This page contains lists of extreme places and other destinations that do not necessarily belong to a single continent or a particular travel topic. But these next-to-impossible destinations as just as noteworthy (and fun to explore), as much as Paris or New York City.

This is where the real adventure beings!

Other Destinations

List of other destinations that span across reality and mythology and across oceans and continents.


All of the world’s islands grouped by region or types.


Extreme Places

Imagine not having a reliable map, airport or any easy transportation, and even a lodge. How would you travel, what would you do when you’ll arrive, what will you pack, and how will you make this journey? 

Sounds like an old-time adventure tale? If yes, it’s because it is one. Below is the list of some of the most extreme places on earth.

  • North Pole – can be reached on an expensive tour if you are willing to freeze $10,000 USD
  • South Pole
  • Oceans and Seas
  • Taiga
  • Tundra
  • Arctic Region
  • Antarctica
  • Fukushima, Japan – some places remain inaccessible due to the 2011 nuclear disaster
  • Okinoshima island – speaking of Japan, Okinoshima island’s Shinto shrine are considered so sacred that only a few lucky souls get permission to visit each year.
  • Chernobyl – the area around is still restricted due to a nuclear reactor meltdown in 1986
  • North Korea – permits very few visitors and still, you are always escorted by a guard and only shown a few limited places
  • Gangkhar Puensum – the highest mountain in Bhutan, considered sacred and therefore may not be climbed. Also, it is likely the world’s highest unclimbed mountain
  • The Tunnel from Europe to Africa – a mythical cave from St. Michael’s cave in the Rock of Gibraltar to the Cave of Hercules in Tangiers
  • Challenger Deep – the deepest known point on Earth near Guam in the western Pacific Ocean, about 11 km below the sea level
  • Horizon Deep – a 10,800 meters deep trench in the Pacific Ocean, near Tonga
  • Sirena Deep – a 10,732 meters deep trench in the Pacific Ocean, near Guam
  • Bouvet Island — this Norwegian territory is the remotest known island in the world, located roughly 2,600 km south-southwest of Cape Town, South Africa. The seas are rough (as you see in the movie The Perfect Storm), so the “least” dangerous way to get in is by helicopter from a ship. On top of all this, you will need an official permission from the Norwegian Polar Department of the Ministry of Justice and Police. Talk about the hardships!
  • The Himalayas – much of the Himalayan mountain range is unexplored, uninhabited, and full of unclimbed mountain peaks.
  • Congo Rainforest – the interiors of the Congo Rainforest in Central Africa is the second largest in the world and sparsely populated.
  • Sahara desert – Most of the Sahara has literally nothing in all directions. The desert is so huge that it can cover the entire United States or China.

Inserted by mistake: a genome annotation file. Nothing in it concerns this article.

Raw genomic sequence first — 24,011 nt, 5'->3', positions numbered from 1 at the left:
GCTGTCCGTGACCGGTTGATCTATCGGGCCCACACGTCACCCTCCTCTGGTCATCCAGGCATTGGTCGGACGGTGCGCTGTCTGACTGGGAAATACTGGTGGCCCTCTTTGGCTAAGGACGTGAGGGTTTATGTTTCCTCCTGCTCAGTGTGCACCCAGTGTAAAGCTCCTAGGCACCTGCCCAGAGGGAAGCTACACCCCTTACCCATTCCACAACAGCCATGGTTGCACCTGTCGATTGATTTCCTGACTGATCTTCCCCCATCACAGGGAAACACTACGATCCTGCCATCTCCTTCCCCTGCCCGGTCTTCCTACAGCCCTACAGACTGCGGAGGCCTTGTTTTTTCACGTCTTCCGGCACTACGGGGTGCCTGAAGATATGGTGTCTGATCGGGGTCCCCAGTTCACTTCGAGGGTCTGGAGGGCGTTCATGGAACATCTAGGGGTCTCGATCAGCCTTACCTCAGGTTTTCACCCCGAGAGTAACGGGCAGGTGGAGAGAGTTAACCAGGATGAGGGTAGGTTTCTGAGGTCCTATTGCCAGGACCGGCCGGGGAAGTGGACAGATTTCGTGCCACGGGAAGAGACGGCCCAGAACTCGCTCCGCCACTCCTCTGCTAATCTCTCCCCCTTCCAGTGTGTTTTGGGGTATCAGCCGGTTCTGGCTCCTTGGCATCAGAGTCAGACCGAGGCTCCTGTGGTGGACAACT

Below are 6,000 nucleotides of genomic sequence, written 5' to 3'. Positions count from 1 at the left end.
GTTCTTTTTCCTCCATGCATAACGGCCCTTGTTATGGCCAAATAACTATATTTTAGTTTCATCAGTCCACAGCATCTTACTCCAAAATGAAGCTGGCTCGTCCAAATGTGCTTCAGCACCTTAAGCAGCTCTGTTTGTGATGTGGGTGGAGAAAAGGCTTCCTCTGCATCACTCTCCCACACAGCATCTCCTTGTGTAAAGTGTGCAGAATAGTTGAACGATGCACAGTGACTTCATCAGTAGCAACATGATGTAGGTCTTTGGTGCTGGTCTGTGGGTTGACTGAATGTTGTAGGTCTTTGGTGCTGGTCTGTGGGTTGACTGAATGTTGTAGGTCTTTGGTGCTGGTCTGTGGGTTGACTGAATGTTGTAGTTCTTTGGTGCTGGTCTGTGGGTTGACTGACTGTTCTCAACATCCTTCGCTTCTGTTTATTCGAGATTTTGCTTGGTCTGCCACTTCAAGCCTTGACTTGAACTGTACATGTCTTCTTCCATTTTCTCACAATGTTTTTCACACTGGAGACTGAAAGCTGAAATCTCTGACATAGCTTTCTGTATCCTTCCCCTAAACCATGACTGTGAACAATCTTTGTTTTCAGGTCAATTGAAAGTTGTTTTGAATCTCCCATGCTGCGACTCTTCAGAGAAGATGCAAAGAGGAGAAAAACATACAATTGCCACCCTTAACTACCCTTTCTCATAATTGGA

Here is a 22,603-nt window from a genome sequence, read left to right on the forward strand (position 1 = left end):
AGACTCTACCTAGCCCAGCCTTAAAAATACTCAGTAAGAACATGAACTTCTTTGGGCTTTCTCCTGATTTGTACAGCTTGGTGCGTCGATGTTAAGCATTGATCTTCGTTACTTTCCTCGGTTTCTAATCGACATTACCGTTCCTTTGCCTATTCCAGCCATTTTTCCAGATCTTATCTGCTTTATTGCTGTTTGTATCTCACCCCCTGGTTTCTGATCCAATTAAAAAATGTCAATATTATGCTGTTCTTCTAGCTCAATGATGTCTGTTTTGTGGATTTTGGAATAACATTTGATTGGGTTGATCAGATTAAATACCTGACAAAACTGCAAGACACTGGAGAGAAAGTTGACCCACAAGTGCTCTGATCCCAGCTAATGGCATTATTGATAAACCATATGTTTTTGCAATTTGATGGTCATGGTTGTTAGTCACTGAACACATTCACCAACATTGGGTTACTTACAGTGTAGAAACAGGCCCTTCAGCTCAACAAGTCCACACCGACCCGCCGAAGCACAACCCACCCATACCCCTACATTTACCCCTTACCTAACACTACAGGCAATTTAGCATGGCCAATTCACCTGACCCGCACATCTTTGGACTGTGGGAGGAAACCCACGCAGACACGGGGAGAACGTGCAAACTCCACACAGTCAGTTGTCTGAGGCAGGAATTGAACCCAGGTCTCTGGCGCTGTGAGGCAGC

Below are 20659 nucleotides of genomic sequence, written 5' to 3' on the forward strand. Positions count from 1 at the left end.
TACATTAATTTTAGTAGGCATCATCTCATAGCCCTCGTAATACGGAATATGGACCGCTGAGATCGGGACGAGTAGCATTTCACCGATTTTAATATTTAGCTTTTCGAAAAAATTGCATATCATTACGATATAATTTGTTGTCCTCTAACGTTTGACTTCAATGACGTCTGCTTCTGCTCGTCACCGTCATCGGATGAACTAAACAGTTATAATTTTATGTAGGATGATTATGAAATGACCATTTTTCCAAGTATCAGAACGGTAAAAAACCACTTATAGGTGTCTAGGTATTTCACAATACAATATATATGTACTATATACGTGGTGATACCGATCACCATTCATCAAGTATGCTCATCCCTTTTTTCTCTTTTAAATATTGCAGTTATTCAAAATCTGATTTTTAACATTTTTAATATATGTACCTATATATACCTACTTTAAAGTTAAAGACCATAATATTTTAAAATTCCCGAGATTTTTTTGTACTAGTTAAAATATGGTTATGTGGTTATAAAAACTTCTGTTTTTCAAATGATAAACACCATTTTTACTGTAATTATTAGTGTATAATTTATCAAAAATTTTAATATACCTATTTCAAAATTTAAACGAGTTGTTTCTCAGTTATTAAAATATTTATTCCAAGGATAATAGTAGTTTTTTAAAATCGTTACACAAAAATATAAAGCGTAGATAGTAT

• The Arabian Desert – stretching across many Arab countries, is very far off the beaten path. The most difficult and isolated area is the Empty Quarter at the southeast corner of Saudi Arabia.
  • Mecca and Medina, Saudi Arabia – could be difficult to get into if you are not a Muslim (as entry is legally prohibited for non-Muslims year round).
  • Northern Siberia – nothing but unfriendly wilderness for hundreds and thousands of kilometers in all directions
  • Kolyma Highway, Russia – traveling along the arguably most important road in the Russian Far East is somewhat of an expedition
  • Jan Mayen — a remote island in the Arctic Ocean. If you can get permission to visit, you can climb the world’s northernmost active volcano.
  • Rockall — an islet less than halfway from Scotland to Iceland, claimed by four countries. Getting here entails more than 400 km of sailing through the often rough North Atlantic Ocean, and as this is a steep rock jutting up from the ocean, there are no harbors to speak of. Some people landing here have been winched down by helicopter; however, there’s no place to land safely.
  • Tristan da Cunha — about halfway between Cape Town and Buenos Aires, is the most remote inhabited island in the world, with sporadic service ships visiting the island from Southern Africa (and visitors are allowed as passengers only if there happens to be spare room), but sailing your own craft there is also an option. The eponymous archipelago is considered the remotest archipelago in the world, and fittingly, one of the islands there is named “Inaccessible Island.”
  • Interior of Iceland – you are better of just watching Game of Thornes as some scenes are filmed in the interior of Iceland. There is very little life of any kind here, so don’t expect any food stores or even edible vegetation. Save for the glaciers, the area is characterized as a “lava desert”.